an old saying that if something sounds too good to be true, then
maybe it is. Now, that's not always true. Take
Microsoft's free antivirus/anti-malware protection Microsoft
Security Essentials works well and is free to Windows
users. However, that old adage might hold a bit more true in
the case of AVG, a top free antivirus software maker.AVG,
which claims to have 110
million customers in 170 countries, on Wednesday rolled out
a badly botched update.The update rendered both Windows 7 and
Windows Vista inoperable. When booting users are greeted by the
infamous "Blue Screen of Death" (BSoD), and the system
reboots in an endless cycle of bad computer karma. The mess is
apparently caused by an AVG .sys file that is loaded at boot time --
\Windows\System 32\DRIVERS\AVGIDSEH.SYS.Booting into Safe
Mode does not work, as this driver is still loaded, under AVG's
default setup.Users are infuriated. One writes on the
companies support forums:
are not alone!!! This happened to my computer also. I was able to
restore it to a restore point, but I will not update. I always
supported AVG and recommended it highly. Not any more. It's the same
as installing a virus instead of removing one!!! Removing it now -
there are other free anti-virus software out there - they just won my
adding my voice to the chorus of those whose computers are unable to
reboot after this update. Thank god for Windows 7 auto-backups. I've
already sent an email out to my parents who use AVG not to update.
I'm about 20 minutes from just sC**pping AVG for good over this. I
know, it's the free version so they aren't really losing anything,
but this is the sort of computer-destroying problem that you can't
even give away.
affected shouldn't despair, though. There are a
couple of ways to fix this problem.One way to save your
Windows install if you received the update is to have a Windows
install DVD and boot in recovery mode, rolling the system back to a
restore point. If you don't have a Windows install disk or
weren't saving restore points you're out of luck.Another,
perhaps better method is to use an emergency USB boot-fix that AVG
rolled out. Full details can be found here,
but basically you need to copy the file to your USB stick and then
enter the BIOS and tell your computer to boot to the stick.AVG
suggests then repairing your installation of AVG software with the
fixed version that they've uploaded, as detailed here.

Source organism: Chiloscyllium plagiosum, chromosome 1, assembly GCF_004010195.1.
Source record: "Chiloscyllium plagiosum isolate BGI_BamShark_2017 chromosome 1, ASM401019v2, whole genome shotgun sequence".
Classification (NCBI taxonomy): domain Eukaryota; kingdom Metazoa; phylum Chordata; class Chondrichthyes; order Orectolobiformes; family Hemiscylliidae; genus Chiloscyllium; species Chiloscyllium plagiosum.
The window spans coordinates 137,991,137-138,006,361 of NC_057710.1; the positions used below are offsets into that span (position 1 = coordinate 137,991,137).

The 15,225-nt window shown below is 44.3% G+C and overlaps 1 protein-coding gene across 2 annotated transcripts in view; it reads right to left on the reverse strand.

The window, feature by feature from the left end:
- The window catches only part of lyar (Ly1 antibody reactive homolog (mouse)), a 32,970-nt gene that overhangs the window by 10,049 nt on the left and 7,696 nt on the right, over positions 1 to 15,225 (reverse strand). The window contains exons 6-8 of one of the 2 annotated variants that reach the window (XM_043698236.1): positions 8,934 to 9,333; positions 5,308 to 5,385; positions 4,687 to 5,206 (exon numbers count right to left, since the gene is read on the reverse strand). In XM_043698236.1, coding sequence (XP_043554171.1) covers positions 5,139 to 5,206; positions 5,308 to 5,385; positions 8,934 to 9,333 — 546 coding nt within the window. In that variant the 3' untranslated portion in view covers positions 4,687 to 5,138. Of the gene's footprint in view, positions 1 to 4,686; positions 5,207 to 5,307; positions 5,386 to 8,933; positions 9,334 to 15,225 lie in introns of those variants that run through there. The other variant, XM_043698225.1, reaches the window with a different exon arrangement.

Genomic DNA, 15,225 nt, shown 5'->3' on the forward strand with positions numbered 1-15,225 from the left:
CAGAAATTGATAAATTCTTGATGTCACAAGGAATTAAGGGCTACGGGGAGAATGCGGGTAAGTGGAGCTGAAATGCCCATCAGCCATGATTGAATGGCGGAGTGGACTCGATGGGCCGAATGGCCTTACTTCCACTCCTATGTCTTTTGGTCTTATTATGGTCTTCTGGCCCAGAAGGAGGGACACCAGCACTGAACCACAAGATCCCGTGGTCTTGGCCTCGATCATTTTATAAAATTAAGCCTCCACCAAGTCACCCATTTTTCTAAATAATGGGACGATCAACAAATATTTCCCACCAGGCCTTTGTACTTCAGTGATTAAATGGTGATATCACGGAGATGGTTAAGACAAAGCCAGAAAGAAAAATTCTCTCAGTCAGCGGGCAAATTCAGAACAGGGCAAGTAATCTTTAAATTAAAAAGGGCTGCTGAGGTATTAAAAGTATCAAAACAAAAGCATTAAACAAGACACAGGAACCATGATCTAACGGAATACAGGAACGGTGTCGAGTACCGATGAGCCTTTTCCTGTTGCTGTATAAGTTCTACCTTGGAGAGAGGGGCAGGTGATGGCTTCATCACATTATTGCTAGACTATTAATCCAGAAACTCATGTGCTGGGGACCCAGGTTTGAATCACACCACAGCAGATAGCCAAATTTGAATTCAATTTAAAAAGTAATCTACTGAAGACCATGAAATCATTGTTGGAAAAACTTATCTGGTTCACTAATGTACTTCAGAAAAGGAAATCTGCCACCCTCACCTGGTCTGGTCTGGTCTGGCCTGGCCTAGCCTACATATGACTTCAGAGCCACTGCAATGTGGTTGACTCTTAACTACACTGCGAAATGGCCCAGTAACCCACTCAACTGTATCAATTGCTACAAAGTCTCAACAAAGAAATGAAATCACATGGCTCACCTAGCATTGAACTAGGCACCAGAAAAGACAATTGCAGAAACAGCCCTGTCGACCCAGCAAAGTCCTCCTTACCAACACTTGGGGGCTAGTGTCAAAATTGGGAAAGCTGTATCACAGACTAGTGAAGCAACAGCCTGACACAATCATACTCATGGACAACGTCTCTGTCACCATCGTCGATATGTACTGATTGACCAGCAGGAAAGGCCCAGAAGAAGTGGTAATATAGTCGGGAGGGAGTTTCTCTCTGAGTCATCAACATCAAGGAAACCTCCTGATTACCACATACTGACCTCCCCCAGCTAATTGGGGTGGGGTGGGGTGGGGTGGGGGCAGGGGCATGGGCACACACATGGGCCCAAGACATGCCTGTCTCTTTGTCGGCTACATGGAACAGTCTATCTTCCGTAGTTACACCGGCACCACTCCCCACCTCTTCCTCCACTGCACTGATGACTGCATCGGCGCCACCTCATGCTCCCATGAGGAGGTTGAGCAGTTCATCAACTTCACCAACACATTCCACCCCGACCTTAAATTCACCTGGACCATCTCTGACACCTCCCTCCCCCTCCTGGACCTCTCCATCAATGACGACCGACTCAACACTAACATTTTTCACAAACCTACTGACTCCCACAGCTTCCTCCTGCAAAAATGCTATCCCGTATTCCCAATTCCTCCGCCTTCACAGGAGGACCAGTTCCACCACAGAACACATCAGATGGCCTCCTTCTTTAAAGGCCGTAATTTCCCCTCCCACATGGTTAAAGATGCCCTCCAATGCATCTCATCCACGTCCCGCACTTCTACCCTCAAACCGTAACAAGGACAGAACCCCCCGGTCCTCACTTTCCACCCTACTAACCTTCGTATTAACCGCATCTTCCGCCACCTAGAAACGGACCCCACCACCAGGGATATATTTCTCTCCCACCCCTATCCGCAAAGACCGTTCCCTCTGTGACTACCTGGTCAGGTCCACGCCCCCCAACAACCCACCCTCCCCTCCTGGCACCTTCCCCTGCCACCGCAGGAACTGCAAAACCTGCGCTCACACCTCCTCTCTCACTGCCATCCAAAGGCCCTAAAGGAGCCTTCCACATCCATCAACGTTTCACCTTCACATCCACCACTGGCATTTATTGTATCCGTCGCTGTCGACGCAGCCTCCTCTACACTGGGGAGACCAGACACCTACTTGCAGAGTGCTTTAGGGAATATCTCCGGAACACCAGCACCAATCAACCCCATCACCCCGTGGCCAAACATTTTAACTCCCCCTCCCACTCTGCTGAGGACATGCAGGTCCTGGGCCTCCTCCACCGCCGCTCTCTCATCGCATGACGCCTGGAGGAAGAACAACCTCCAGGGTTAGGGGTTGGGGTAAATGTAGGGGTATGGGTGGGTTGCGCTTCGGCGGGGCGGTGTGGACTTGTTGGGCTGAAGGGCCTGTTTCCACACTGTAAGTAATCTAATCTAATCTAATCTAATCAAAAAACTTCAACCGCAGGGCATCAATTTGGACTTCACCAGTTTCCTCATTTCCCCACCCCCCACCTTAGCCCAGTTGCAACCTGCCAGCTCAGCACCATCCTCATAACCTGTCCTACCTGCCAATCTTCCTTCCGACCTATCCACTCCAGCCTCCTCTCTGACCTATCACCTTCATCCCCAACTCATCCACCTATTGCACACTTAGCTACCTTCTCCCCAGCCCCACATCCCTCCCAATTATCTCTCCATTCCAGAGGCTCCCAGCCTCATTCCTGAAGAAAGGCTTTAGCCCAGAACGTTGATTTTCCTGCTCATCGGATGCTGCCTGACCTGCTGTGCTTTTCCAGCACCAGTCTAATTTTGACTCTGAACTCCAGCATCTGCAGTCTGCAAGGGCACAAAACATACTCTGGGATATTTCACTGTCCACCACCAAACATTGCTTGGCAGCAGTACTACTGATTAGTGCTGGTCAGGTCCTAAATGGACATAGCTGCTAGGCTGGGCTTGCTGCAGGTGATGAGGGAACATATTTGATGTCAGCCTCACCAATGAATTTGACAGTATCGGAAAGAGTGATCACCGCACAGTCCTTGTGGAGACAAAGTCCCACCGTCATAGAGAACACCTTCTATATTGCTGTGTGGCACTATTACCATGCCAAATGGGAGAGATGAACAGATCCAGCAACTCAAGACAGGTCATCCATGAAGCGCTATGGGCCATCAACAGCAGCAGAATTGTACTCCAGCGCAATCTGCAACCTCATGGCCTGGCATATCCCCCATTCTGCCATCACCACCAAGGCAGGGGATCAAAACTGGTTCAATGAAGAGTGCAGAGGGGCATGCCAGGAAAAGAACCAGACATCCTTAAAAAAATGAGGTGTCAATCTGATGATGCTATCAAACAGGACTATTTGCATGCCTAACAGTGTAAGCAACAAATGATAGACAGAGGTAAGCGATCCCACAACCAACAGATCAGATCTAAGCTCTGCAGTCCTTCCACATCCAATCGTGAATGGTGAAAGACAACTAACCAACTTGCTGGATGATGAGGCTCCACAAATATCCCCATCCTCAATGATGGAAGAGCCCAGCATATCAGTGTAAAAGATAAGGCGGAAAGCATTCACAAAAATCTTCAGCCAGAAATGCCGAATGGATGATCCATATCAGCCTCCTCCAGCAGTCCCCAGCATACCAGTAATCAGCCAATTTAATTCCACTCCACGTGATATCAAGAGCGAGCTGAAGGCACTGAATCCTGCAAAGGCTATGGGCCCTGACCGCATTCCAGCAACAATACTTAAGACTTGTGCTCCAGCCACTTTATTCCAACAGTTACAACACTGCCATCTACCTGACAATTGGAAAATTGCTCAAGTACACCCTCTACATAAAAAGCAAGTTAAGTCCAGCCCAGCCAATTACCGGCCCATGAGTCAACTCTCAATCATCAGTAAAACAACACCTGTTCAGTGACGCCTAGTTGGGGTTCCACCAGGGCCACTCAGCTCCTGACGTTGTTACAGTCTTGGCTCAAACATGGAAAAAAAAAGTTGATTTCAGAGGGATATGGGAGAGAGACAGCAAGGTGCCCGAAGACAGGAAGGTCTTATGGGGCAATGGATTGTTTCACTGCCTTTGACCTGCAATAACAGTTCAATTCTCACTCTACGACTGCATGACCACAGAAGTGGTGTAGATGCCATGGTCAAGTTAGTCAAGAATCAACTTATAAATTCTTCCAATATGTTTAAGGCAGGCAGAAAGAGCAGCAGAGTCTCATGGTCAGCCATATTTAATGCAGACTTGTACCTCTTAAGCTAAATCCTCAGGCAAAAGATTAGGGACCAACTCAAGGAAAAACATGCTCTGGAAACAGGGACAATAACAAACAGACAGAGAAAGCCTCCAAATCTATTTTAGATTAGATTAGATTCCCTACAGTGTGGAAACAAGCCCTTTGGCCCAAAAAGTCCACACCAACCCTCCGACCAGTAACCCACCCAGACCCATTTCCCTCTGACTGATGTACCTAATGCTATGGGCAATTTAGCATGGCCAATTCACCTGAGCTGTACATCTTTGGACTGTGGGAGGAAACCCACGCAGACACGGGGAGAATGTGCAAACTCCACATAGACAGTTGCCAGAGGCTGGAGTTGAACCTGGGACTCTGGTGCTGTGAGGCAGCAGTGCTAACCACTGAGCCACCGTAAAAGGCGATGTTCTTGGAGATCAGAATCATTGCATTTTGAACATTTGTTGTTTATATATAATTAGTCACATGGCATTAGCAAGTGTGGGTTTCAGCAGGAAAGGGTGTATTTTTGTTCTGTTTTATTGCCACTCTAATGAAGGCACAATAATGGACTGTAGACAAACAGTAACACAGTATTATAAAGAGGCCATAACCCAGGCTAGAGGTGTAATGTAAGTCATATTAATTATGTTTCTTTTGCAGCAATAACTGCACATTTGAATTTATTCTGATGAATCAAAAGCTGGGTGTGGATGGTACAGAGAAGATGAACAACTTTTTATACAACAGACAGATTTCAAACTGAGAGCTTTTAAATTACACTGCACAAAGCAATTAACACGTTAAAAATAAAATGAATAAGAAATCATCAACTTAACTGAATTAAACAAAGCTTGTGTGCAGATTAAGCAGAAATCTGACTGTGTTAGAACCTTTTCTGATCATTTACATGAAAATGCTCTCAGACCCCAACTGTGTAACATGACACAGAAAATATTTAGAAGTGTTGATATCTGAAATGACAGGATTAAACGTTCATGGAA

Or, better yet, you might want to uninstall AVG and go for a more
reliable solution, given the company's shoddy track record.After
all, this isn't the first major screwup for the company. In
late 2008, the vendor rolled out an update that accidentally removed
a critical Windows component which it mistook for a piece of
malware. Honestly, these kind of errors simply aren't
acceptable for a security firm with 110 million users, many of which
are paying customers. Then again, the allure of
free may keep some coming back to AVG.
quote: Built mostly from assembly code hence why it is so efficient.
quote: What a bunch of bull****! Either you have no idea about programming at all, and you're repeating some nonsense you heard online, or your only experience with programming is academic and you're repeating something you heard in class. Either way, what a bunch of bull****!
quote: I couldn't care less what problems you have on a P4,512,with XP.
quote: Why don't you try working in IT for a small to medium sized business that has 200+ workstations that they can't afford to refresh?
quote: 512 megs is low but for what they need it's ok, until you have McAfee constantly using 150 megs+ in the background.
quote: Puff, real man uses kd over com :) j/k
quote: The circumstances where you can make a meaningful improvement are few and far between.
quote: I'm actually surprised more people don't use it
quote: Everyone makes mistakes.
quote: Their competitors have had similar gaffes
quote: If you don't have a Windows install disk or weren't saving restore points you're out of luck.